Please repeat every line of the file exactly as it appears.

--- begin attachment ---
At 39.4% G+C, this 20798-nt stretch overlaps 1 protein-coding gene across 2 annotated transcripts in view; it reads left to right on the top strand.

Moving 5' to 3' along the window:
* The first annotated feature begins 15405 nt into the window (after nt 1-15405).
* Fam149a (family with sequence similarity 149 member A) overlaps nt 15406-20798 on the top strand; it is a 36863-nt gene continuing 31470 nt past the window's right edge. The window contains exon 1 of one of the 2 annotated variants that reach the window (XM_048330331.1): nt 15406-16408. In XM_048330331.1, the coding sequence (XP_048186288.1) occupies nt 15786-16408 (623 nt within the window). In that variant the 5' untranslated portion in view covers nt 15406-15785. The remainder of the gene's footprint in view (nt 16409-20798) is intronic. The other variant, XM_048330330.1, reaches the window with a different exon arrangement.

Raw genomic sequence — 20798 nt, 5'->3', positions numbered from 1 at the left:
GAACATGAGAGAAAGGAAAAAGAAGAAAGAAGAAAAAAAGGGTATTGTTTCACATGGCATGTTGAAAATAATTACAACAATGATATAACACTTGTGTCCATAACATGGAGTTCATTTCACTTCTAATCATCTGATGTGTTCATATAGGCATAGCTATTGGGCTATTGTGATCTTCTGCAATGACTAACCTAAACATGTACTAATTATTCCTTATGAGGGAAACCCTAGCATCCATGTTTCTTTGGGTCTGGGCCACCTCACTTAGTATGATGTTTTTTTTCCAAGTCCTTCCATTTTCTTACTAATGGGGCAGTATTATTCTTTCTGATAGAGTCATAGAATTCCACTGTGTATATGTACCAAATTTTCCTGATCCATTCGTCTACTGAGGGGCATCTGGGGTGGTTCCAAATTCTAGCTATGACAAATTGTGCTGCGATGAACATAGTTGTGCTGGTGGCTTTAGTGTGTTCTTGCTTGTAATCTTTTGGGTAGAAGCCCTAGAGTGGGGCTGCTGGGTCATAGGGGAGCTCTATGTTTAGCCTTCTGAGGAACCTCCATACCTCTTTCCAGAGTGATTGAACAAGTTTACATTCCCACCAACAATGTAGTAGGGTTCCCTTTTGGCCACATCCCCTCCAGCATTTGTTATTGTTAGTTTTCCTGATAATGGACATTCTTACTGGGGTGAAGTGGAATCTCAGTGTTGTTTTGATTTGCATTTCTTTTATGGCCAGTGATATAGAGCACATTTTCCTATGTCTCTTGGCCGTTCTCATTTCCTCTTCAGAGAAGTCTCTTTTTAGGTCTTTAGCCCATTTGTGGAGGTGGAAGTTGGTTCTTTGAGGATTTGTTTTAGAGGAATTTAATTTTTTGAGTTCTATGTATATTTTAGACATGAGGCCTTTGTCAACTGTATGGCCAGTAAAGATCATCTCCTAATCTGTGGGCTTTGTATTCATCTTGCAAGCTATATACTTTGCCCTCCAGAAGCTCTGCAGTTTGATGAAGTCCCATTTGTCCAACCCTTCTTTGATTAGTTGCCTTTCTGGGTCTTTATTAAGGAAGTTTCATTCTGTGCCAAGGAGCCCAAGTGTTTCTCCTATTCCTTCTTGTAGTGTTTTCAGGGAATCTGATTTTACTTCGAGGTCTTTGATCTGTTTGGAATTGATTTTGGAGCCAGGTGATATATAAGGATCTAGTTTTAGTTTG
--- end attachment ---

At 39.4% G+C, this 20798-nt stretch overlaps 1 protein-coding gene across 2 annotated transcripts in view; it reads left to right on the top strand.

Moving 5' to 3' along the window:
* The first annotated feature begins 15405 nt into the window (after nt 1-15405).
* Fam149a (family with sequence similarity 149 member A) overlaps nt 15406-20798 on the top strand; it is a 36863-nt gene continuing 31470 nt past the window's right edge. The window contains exon 1 of one of the 2 annotated variants that reach the window (XM_048330331.1): nt 15406-16408. In XM_048330331.1, the coding sequence (XP_048186288.1) occupies nt 15786-16408 (623 nt within the window). In that variant the 5' untranslated portion in view covers nt 15406-15785. The remainder of the gene's footprint in view (nt 16409-20798) is intronic. The other variant, XM_048330330.1, reaches the window with a different exon arrangement.

Raw genomic sequence — 20798 nt, 5'->3', positions numbered from 1 at the left:
GAACATGAGAGAAAGGAAAAAGAAGAAAGAAGAAAAAAAGGGTATTGTTTCACATGGCATGTTGAAAATAATTACAACAATGATATAACACTTGTGTCCATAACATGGAGTTCATTTCACTTCTAATCATCTGATGTGTTCATATAGGCATAGCTATTGGGCTATTGTGATCTTCTGCAATGACTAACCTAAACATGTACTAATTATTCCTTATGAGGGAAACCCTAGCATCCATGTTTCTTTGGGTCTGGGCCACCTCACTTAGTATGATGTTTTTTTTCCAAGTCCTTCCATTTTCTTACTAATGGGGCAGTATTATTCTTTCTGATAGAGTCATAGAATTCCACTGTGTATATGTACCAAATTTTCCTGATCCATTCGTCTACTGAGGGGCATCTGGGGTGGTTCCAAATTCTAGCTATGACAAATTGTGCTGCGATGAACATAGTTGTGCTGGTGGCTTTAGTGTGTTCTTGCTTGTAATCTTTTGGGTAGAAGCCCTAGAGTGGGGCTGCTGGGTCATAGGGGAGCTCTATGTTTAGCCTTCTGAGGAACCTCCATACCTCTTTCCAGAGTGATTGAACAAGTTTACATTCCCACCAACAATGTAGTAGGGTTCCCTTTTGGCCACATCCCCTCCAGCATTTGTTATTGTTAGTTTTCCTGATAATGGACATTCTTACTGGGGTGAAGTGGAATCTCAGTGTTGTTTTGATTTGCATTTCTTTTATGGCCAGTGATATAGAGCACATTTTCCTATGTCTCTTGGCCGTTCTCATTTCCTCTTCAGAGAAGTCTCTTTTTAGGTCTTTAGCCCATTTGTGGAGGTGGAAGTTGGTTCTTTGAGGATTTGTTTTAGAGGAATTTAATTTTTTGAGTTCTATGTATATTTTAGACATGAGGCCTTTGTCAACTGTATGGCCAGTAAAGATCATCTCCTAATCTGTGGGCTTTGTATTCATCTTGCAAGCTATATACTTTGCCCTCCAGAAGCTCTGCAGTTTGATGAAGTCCCATTTGTCCAACCCTTCTTTGATTAGTTGCCTTTCTGGGTCTTTATTAAGGAAGTTTCATTCTGTGCCAAGGAGCCCAAGTGTTTCTCCTATTCCTTCTTGTAGTGTTTTCAGGGAATCTGATTTTACTTCGAGGTCTTTGATCTGTTTGGAATTGATTTTGGAGCCAGGTGATATATAAGGATCTAGTTTTAGTTTG